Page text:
Lord of the Flies

Topics: Airline, Marketing, Law, United States, Greek mythology, African American / Pages: 13 (3107 words) / Published: Oct 29th, 2012
Lord of the Flies

William Golding
In Between the Modern and the Postmodern

Content:

1. Fragments chosen.............................................................................. 2. In Between the Modern and the Postmodern - essey........................
3. Questions..............................................................................................
4. Bibliography........................................................................................

"[ ... ] The reef enclosed more than one side of the island, lying perhaps a mile out and parallel to what they now thought of as their beach. The coral was scribbled in the sea as though a giant had bent down to reproduce the shape of the island in a flowing, chalk line but tired before he had finished. Inside was peacock water, rock and weed showing as in an aquarium; outside was the dark blue of the sea. The tide was running so that long streaks of foam tailed way from the reef and for a moment they felt that the boat was moving steadily astern. "
"I was choosing a place," said Jack. "I was just waiting for a moment to decide where to stab him."
"You should stick a pig," said Ralph fiercely. "They always talk about sticking a pig."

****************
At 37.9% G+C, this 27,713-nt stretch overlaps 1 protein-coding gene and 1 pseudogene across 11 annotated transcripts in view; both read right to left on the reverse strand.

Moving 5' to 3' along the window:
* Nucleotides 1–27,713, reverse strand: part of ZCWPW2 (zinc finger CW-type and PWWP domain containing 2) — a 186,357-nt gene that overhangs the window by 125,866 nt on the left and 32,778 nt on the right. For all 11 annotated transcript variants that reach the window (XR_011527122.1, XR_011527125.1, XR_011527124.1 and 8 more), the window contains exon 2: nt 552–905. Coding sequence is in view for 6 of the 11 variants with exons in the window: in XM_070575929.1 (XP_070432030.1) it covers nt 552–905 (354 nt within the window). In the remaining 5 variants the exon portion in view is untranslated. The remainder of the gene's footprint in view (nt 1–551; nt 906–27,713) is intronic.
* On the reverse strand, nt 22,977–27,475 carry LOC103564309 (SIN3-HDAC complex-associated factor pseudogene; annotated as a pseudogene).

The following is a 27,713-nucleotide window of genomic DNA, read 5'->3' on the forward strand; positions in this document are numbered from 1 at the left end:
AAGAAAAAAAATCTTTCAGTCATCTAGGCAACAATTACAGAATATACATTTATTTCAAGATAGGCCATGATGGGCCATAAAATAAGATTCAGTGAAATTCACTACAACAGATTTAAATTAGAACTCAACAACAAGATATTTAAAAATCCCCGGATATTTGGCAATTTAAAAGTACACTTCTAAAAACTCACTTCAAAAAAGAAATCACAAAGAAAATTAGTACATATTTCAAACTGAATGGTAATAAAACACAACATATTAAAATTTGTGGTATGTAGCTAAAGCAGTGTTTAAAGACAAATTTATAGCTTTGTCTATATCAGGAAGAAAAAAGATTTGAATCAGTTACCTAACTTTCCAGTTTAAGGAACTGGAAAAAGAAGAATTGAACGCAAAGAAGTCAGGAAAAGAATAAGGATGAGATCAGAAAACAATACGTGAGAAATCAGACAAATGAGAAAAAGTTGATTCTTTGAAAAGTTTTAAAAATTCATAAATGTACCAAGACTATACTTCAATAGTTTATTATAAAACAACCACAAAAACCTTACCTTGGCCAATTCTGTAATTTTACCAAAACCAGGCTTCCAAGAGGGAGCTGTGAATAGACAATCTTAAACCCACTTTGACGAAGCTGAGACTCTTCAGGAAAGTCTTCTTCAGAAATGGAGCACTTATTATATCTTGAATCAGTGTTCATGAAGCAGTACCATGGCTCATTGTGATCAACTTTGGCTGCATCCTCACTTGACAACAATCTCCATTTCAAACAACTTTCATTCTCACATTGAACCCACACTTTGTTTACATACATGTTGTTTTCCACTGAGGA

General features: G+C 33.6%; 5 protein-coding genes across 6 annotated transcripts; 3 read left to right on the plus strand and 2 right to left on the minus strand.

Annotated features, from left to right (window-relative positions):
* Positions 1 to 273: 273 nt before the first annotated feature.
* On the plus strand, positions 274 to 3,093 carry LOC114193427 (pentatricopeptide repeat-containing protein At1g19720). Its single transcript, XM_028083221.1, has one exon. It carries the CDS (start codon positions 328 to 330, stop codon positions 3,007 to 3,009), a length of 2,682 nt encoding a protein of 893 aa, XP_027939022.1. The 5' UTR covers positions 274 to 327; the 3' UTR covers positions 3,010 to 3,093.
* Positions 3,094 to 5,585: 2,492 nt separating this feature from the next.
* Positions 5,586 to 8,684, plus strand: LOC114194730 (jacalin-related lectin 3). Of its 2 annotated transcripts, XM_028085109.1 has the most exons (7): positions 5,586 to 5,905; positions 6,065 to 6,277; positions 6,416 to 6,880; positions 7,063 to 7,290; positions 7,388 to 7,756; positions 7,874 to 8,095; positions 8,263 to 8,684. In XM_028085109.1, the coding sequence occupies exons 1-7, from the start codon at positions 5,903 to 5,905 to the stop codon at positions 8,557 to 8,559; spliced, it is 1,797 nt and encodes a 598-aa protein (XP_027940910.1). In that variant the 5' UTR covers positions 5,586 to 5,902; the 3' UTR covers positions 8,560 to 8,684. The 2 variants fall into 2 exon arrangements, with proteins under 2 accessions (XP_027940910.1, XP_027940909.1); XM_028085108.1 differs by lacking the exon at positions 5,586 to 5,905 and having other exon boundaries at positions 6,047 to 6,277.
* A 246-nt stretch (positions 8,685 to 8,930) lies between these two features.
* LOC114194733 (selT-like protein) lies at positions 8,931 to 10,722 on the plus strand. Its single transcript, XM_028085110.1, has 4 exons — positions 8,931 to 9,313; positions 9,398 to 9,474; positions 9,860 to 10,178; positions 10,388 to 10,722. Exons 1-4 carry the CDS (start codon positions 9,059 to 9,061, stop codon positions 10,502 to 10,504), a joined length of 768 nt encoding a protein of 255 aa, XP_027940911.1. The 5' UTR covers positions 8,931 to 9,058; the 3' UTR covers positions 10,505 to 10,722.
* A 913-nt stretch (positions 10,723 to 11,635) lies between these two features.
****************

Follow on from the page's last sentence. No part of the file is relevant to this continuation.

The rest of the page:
"You cut a pig's throat to let the blood out," said Jack, "otherwise you can't eat the meat."

"Why didn't you - ?"

They knew very well why he hadn't: because of the enormity of the knife descending and cutting into living flesh; because of the unbearable blood.

The fragment is from Wiliam Golding's Lord of the Flies. The action of the novel takes place on a desert island in the middle of the Pacific Ocean. The book indicates that it takes place in the midst of an unspecified nuclear war. Some of the marooned characters are ordinary students, while others arrive as a musical choir under an established leader. Most appear never to have encountered one another before. The book portrays their descent into savagery, left to themselves



Bibliography: 1. Bloom, Harold, Lord of the Flies: Modern Critical Interpretations. ed. New York: Chelsea House Publishers, 1998. 2. Olsen, Kirstin. Understanding Lord of the Flies: A Student Casebook to Issues, Sources, and Historical Documents. Westport, CT: Greenwood Publishing Group, 2000. 3. Golding, William. Lord of the Flies. Boston: Faber & Faber, 1958.

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